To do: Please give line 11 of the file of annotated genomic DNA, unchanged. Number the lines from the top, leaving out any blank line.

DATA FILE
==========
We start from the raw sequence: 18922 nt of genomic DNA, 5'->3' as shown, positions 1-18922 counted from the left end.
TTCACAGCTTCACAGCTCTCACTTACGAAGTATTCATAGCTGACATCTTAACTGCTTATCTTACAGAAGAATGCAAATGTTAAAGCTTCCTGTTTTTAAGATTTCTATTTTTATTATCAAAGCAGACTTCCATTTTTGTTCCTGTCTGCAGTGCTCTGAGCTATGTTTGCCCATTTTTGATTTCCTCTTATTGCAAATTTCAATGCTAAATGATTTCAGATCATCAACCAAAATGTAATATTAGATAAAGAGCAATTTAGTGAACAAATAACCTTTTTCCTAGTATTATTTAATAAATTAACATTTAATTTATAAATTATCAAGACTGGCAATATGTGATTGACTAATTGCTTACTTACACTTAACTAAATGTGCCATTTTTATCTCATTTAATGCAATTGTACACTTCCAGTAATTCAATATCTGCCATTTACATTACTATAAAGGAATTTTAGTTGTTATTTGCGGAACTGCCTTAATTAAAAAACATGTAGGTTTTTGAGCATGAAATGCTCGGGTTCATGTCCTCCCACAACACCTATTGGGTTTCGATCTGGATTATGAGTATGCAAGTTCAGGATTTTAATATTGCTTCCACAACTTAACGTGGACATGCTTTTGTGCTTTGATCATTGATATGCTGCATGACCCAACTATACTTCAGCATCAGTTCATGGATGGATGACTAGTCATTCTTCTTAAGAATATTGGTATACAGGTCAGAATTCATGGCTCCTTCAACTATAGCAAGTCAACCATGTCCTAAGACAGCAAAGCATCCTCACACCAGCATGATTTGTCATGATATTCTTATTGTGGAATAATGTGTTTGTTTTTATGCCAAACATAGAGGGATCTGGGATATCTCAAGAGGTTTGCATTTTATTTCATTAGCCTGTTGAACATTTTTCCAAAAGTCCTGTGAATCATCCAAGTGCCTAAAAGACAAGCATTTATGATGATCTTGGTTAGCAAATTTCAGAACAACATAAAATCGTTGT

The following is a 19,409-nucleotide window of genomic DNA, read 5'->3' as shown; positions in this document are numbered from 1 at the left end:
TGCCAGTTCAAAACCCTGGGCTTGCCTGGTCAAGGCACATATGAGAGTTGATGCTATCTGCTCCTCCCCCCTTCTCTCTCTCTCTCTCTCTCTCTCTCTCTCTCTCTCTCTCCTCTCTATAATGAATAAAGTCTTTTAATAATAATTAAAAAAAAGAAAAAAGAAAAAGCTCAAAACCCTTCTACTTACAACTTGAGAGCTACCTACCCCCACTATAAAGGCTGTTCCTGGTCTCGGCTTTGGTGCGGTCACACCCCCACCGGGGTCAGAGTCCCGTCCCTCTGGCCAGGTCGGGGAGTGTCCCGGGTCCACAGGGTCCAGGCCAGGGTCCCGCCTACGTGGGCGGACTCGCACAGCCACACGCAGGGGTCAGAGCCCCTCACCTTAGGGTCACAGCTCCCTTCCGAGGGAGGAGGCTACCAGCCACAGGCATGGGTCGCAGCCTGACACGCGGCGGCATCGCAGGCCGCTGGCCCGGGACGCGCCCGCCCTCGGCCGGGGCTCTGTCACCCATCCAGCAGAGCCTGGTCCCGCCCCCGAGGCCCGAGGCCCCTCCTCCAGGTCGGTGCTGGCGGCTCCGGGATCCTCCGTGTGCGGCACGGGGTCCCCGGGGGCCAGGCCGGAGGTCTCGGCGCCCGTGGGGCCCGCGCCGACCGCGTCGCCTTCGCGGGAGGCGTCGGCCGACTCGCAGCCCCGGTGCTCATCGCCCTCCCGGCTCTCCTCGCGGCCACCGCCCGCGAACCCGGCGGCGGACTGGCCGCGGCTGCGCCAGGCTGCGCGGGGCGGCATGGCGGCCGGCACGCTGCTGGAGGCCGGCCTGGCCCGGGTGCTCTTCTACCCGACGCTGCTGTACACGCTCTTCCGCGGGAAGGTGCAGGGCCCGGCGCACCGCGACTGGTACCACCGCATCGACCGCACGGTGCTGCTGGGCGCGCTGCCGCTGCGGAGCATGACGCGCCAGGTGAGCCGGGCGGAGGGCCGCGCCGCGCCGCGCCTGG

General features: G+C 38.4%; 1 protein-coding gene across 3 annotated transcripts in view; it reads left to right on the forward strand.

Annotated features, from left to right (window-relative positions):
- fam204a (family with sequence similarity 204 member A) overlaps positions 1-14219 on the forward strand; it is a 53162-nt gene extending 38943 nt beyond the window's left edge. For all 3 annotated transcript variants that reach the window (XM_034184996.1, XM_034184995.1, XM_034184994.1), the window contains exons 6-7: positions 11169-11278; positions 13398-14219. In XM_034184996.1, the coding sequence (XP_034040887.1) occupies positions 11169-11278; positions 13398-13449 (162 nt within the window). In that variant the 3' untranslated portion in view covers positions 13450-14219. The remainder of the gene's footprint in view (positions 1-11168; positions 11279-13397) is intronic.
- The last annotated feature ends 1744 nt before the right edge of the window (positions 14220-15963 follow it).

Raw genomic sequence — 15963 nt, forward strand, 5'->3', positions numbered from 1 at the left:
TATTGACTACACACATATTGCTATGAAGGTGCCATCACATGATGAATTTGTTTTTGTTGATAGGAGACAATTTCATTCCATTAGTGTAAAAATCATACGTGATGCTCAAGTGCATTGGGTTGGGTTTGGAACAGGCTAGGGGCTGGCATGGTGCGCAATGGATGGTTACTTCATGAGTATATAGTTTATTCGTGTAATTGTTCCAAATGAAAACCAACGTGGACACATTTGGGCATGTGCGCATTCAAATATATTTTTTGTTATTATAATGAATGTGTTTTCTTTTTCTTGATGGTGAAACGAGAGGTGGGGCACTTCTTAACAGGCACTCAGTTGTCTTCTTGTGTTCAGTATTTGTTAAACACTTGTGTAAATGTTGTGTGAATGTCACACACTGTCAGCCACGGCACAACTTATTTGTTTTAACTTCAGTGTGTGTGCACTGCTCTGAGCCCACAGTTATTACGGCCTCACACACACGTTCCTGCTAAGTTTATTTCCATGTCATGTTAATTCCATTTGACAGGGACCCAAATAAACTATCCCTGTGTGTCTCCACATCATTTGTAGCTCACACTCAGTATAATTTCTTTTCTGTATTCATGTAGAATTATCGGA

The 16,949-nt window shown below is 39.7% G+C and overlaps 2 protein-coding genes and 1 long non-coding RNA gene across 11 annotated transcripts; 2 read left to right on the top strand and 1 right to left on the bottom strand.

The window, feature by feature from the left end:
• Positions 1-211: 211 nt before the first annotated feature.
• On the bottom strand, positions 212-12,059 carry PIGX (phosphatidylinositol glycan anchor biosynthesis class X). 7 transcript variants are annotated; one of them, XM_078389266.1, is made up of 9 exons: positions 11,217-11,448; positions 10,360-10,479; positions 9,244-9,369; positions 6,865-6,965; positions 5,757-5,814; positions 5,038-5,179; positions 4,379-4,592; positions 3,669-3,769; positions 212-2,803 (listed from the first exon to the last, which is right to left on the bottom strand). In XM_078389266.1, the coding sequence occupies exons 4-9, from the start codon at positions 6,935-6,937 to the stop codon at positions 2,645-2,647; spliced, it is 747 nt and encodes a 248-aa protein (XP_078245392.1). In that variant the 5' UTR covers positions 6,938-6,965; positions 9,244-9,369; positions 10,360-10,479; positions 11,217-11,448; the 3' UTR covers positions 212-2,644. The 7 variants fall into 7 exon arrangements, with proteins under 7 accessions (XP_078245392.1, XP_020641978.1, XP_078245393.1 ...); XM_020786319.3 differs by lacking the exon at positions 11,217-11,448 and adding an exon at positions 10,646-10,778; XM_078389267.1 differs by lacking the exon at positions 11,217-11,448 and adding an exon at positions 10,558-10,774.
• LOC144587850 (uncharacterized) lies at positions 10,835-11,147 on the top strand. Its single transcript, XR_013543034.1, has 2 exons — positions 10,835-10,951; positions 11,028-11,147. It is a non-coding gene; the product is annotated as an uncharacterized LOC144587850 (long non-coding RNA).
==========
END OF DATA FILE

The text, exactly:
The 16,949-nt window shown below is 39.7% G+C and overlaps 2 protein-coding genes and 1 long non-coding RNA gene across 11 annotated transcripts; 2 read left to right on the top strand and 1 right to left on the bottom strand.